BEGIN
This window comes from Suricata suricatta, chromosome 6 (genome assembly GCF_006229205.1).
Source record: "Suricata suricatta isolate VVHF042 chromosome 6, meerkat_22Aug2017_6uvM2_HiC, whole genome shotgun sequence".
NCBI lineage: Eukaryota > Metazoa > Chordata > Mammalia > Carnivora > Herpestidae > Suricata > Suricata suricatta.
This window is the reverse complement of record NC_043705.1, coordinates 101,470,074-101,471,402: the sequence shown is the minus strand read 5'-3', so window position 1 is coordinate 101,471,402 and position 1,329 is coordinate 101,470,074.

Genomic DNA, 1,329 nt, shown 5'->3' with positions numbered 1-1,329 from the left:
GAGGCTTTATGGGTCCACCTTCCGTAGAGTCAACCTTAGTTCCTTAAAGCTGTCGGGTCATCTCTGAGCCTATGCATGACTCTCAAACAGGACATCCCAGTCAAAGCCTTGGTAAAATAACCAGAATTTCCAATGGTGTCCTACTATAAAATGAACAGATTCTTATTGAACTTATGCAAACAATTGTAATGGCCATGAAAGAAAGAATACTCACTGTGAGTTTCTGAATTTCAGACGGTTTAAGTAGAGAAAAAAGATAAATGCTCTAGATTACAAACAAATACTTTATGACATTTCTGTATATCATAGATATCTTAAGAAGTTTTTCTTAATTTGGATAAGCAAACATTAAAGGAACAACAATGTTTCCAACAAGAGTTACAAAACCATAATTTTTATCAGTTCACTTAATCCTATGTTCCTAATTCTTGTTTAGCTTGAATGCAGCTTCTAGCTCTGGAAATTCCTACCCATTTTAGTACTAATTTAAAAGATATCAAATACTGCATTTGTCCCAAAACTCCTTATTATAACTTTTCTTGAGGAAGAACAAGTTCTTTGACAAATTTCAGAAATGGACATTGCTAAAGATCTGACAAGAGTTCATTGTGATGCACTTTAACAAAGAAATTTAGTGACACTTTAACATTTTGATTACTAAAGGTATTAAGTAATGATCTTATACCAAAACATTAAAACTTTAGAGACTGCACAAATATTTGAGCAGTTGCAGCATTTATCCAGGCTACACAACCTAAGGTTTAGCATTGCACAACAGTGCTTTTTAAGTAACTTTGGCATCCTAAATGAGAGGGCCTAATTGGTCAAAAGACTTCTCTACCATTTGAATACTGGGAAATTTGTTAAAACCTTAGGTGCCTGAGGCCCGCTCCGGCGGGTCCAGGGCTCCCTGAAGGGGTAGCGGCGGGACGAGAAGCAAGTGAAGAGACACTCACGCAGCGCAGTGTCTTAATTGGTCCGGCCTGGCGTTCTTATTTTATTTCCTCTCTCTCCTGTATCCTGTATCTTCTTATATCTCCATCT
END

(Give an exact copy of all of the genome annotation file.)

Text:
This window comes from Suricata suricatta, chromosome 6 (genome assembly GCF_006229205.1).
Source record: "Suricata suricatta isolate VVHF042 chromosome 6, meerkat_22Aug2017_6uvM2_HiC, whole genome shotgun sequence".
NCBI lineage: Eukaryota > Metazoa > Chordata > Mammalia > Carnivora > Herpestidae > Suricata > Suricata suricatta.
This window is the reverse complement of record NC_043705.1, coordinates 101,470,074-101,471,402: the sequence shown is the minus strand read 5'-3', so window position 1 is coordinate 101,471,402 and position 1,329 is coordinate 101,470,074.

Genomic DNA, 1,329 nt, shown 5'->3' with positions numbered 1-1,329 from the left:
GAGGCTTTATGGGTCCACCTTCCGTAGAGTCAACCTTAGTTCCTTAAAGCTGTCGGGTCATCTCTGAGCCTATGCATGACTCTCAAACAGGACATCCCAGTCAAAGCCTTGGTAAAATAACCAGAATTTCCAATGGTGTCCTACTATAAAATGAACAGATTCTTATTGAACTTATGCAAACAATTGTAATGGCCATGAAAGAAAGAATACTCACTGTGAGTTTCTGAATTTCAGACGGTTTAAGTAGAGAAAAAAGATAAATGCTCTAGATTACAAACAAATACTTTATGACATTTCTGTATATCATAGATATCTTAAGAAGTTTTTCTTAATTTGGATAAGCAAACATTAAAGGAACAACAATGTTTCCAACAAGAGTTACAAAACCATAATTTTTATCAGTTCACTTAATCCTATGTTCCTAATTCTTGTTTAGCTTGAATGCAGCTTCTAGCTCTGGAAATTCCTACCCATTTTAGTACTAATTTAAAAGATATCAAATACTGCATTTGTCCCAAAACTCCTTATTATAACTTTTCTTGAGGAAGAACAAGTTCTTTGACAAATTTCAGAAATGGACATTGCTAAAGATCTGACAAGAGTTCATTGTGATGCACTTTAACAAAGAAATTTAGTGACACTTTAACATTTTGATTACTAAAGGTATTAAGTAATGATCTTATACCAAAACATTAAAACTTTAGAGACTGCACAAATATTTGAGCAGTTGCAGCATTTATCCAGGCTACACAACCTAAGGTTTAGCATTGCACAACAGTGCTTTTTAAGTAACTTTGGCATCCTAAATGAGAGGGCCTAATTGGTCAAAAGACTTCTCTACCATTTGAATACTGGGAAATTTGTTAAAACCTTAGGTGCCTGAGGCCCGCTCCGGCGGGTCCAGGGCTCCCTGAAGGGGTAGCGGCGGGACGAGAAGCAAGTGAAGAGACACTCACGCAGCGCAGTGTCTTAATTGGTCCGGCCTGGCGTTCTTATTTTATTTCCTCTCTCTCCTGTATCCTGTATCTTCTTATATCTCCATCT